Men’s rugby is the oldest sports club on campus, having taken the field for the first time almost five decades ago. Still, they’re relatively young compared to St. Mary’s rugby club, who have been around for more than 100 years.

This made UC Santa Cruz’s final game of the preseason against St. Mary’s on Jan. 25 all the more daunting, as the St. Mary’s team continuously improved over the years and are a true juggernaut in the world of college rugby.

St. Mary’s A-side are currently the second highest ranked club in the nation. The Slugs sent out A-side to take on St. Mary’s C-side, but unfortunately for the Slugs, a program as prestigious and talented as Saint Mary’s usually doesn’t suffer too steep a drop-off in talent between their A, B and C-side teams.

UCSC learned this the hard way, losing the game 53-10. However, the Slugs are no strangers to playing against powerhouse teams and proved they aren’t intimidated by any opponent.

“We’ve played other teams that are top in the nation,” said junior prop and team president Thomas Beeman. “At this point we’ve played Cal Poly three times and they were the best in California last year. A team’s status is never what fazes us.”

The Slugs came out of the gate looking strong, grabbing a 5-0 lead on a try scored by senior fullback Joe Johnson. UCSC was winning the possession battle through the first twenty minutes of the first half, but then things started to head south.

“It seemed like we had the ball for 18 of the first 20 minutes, then once we gave it up for a little longer than that, we were on our heels for the rest of the game,” Beeman said. “We have to be able to play the full 80 minutes.”

After it was over, head coach Robby Bellue looked to draw from the positives shown during the initial segment of the game.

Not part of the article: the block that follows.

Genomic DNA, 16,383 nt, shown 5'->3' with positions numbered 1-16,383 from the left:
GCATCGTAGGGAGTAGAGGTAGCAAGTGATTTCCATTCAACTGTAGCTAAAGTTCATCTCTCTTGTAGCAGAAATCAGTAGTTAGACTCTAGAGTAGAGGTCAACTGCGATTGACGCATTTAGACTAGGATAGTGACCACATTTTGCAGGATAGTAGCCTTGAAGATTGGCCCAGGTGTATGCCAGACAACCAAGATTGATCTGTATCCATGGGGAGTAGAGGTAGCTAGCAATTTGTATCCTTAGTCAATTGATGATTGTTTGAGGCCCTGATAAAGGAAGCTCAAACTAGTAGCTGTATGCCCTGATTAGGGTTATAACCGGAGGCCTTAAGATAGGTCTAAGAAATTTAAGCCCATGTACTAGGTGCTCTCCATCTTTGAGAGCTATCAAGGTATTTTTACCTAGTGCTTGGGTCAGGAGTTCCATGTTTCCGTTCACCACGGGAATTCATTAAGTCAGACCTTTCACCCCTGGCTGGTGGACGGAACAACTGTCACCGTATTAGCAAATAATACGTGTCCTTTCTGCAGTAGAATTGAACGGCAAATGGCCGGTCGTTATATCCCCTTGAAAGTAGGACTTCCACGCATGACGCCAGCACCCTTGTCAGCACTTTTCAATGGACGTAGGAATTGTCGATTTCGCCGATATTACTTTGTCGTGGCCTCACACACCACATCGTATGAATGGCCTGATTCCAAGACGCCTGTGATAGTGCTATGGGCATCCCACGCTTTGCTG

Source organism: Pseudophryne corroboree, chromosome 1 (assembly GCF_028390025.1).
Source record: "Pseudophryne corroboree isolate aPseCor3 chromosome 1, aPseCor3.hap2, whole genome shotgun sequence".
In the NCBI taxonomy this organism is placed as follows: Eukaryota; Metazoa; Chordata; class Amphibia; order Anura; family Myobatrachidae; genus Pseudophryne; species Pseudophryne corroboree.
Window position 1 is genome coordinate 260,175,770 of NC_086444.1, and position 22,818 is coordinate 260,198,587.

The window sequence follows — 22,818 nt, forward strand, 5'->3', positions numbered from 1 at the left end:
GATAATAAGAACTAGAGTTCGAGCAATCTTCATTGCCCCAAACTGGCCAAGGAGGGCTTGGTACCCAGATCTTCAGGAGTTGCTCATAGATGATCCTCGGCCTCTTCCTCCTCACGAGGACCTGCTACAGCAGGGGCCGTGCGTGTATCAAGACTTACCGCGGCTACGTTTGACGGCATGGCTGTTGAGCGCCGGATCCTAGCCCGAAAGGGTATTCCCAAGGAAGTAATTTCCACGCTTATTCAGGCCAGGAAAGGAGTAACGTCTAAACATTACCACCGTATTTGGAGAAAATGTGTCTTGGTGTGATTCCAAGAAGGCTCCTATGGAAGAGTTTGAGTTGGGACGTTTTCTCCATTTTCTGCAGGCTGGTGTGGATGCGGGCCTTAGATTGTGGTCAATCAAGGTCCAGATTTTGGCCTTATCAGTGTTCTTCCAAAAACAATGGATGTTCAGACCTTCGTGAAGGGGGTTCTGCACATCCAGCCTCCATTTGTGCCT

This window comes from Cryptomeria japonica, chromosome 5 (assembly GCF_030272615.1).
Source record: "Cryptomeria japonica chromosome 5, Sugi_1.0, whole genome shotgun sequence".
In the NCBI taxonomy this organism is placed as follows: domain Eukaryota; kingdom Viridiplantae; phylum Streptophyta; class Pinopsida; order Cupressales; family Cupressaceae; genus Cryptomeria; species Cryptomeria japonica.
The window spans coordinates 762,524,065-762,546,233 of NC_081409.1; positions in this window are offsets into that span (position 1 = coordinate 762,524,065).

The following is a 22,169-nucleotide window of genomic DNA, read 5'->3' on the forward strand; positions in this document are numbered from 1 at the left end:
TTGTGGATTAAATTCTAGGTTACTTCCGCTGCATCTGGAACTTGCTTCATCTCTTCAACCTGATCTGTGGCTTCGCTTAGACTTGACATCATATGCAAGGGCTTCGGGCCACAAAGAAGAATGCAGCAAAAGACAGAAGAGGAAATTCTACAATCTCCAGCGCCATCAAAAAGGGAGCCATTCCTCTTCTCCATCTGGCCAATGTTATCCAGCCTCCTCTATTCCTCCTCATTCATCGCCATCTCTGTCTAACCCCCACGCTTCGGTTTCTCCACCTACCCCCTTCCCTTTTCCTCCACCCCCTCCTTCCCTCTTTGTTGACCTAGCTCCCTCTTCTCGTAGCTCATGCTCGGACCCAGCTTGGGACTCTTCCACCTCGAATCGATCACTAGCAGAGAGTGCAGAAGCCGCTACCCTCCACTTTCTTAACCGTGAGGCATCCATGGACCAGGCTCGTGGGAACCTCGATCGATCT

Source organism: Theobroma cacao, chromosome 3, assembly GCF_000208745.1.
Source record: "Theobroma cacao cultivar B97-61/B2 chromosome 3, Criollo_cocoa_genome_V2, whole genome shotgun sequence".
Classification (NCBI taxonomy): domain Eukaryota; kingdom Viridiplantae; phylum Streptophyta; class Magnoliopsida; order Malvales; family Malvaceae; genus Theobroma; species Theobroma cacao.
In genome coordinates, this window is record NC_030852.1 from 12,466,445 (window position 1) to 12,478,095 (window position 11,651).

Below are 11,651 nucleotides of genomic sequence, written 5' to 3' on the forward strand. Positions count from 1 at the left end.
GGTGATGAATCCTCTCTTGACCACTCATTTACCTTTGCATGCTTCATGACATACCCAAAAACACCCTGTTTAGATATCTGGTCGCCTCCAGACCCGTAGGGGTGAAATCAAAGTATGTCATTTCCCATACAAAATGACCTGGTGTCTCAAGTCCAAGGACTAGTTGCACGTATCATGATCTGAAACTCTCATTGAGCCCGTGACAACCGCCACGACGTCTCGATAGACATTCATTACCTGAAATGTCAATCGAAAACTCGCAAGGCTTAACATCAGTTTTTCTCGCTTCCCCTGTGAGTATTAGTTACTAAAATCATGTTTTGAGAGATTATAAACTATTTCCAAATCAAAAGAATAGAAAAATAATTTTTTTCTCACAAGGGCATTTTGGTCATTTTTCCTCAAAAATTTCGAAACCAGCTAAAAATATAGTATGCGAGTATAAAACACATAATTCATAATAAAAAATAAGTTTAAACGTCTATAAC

“For the first 20 minutes we hung with St. Mary’s, and St. Mary’s has a storied program,” Bellue said. “They’ve been playing rugby for well over 100 years. We came to win, I won’t lie, but if the boys leave it on the field and give it 100 percent there’s no shame in that as well.”

On the other hand, he knew his team was still capable of a higher level of play.

“We lost heart,” Bellue said. “There’s a lot of things you talk about with winning in rugby — it’s tactical, it’s behavioral, but really, it’s about heart. It’s not easy to run at someone or tackle someone at full speed but you have to do it.

It’s not easy. Rugby is an incredibly physical game. It’s played in two 40-minute halves and the running and tackling practically never cease. Unlike American football, after a tackle is made no whistle is blown. Bodies continue to pound into one another until one of the teams comes up with the ball and attempts to keep moving it downfield. On top of that, they play with no pads or helmets.

Amid all this apparent chaos, rugby is also a very well-coordinated and finely orchestrated sport, which is a thing of beauty to watch when every player is in sync with one another.

“It’s a consummate team sport,” said the team’s other head coach Jeremy Sanford. “You need 15 guys playing as one. It’s the opposite of what our society is about today, which is all ego and superstars. Here, if you don’t concentrate on your teammates, you lose the ball, you get injured and you can get beaten severely.”

Sanford said this year’s team can be very clinical and sharp at times, but they haven’t found their true character yet. The team is very young after losing a great deal of seniors last season and new guys are having to step into leadership roles.

However, Sanford saw flashes of excellence during the preseason, highlighting his team’s sky-high potential. He recalled a win over UC Davis earlier in the fall where his team played with great poise and fortitude, and believes they will be able to find that mode of play again once the regular season begins.

The Slugs won’t have to wait long for a chance to prove themselves as their first game of the regular season takes place this Saturday at home against a very strong Stanford team.

“Our team’s goal is always to finish first in the league,” said junior prop and team president Thomas Beeman. “Last year we finished second. Luckily, Stanford will be one of the hardest games of the year, if not the hardest. That should dictate how we’ll do for the rest of the season.”

Beeman and the rest of the team look forward to the challenge.